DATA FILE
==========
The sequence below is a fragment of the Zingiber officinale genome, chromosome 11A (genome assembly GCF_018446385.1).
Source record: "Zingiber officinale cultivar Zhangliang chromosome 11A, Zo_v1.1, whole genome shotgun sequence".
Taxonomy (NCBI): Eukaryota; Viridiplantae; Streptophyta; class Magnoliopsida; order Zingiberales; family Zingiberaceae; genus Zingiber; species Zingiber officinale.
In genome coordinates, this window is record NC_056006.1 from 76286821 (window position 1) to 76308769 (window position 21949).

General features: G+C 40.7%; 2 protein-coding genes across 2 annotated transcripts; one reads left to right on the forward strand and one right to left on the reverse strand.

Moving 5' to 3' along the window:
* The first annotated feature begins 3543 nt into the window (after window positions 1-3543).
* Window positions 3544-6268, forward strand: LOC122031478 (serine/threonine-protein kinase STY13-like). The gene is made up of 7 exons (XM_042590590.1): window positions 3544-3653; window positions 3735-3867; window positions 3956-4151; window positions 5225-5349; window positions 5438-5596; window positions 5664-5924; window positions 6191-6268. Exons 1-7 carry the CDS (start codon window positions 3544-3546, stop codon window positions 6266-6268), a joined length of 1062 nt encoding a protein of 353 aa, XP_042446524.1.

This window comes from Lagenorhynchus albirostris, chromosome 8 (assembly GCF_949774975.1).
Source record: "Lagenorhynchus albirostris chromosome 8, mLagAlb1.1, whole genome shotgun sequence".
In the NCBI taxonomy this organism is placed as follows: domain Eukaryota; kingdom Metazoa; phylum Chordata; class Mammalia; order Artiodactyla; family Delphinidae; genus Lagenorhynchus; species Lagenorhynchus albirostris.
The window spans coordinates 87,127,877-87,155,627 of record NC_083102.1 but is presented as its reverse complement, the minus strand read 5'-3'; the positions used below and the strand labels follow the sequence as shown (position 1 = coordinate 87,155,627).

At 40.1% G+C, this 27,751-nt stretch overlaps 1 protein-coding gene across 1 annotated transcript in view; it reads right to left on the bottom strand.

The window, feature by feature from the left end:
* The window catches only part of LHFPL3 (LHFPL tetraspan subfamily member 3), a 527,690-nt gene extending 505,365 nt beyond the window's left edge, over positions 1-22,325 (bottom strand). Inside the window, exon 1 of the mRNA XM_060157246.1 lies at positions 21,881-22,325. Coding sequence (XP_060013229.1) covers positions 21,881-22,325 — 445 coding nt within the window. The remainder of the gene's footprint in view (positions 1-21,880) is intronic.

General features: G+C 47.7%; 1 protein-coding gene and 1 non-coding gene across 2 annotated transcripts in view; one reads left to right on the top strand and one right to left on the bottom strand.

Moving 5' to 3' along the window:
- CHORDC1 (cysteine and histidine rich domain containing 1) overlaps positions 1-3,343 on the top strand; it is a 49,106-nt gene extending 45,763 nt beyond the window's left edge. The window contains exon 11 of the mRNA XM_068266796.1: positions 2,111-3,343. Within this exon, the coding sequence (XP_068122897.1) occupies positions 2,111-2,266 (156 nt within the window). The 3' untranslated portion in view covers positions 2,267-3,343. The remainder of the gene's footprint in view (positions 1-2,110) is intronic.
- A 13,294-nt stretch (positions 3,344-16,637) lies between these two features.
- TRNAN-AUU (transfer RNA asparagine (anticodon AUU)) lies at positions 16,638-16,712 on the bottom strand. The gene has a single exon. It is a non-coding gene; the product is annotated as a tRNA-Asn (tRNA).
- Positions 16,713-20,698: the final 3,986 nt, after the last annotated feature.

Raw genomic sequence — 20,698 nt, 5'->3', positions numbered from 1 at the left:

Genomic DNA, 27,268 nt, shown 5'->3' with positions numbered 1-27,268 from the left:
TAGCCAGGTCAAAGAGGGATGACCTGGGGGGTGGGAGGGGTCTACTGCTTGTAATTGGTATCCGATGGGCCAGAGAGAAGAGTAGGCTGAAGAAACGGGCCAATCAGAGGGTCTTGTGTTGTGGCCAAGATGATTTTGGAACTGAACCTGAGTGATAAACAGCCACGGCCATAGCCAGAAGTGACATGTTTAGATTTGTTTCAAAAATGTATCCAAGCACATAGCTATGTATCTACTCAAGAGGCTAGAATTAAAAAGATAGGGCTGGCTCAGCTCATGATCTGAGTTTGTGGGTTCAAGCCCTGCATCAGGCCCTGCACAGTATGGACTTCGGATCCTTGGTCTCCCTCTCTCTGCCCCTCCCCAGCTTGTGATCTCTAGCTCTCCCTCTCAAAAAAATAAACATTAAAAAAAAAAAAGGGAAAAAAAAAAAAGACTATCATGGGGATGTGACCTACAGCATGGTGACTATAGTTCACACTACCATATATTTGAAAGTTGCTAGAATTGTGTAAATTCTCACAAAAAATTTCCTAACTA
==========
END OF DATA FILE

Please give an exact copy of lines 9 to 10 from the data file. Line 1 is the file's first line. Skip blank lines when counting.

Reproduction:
This window comes from Lagenorhynchus albirostris, chromosome 8 (assembly GCF_949774975.1).
Source record: "Lagenorhynchus albirostris chromosome 8, mLagAlb1.1, whole genome shotgun sequence".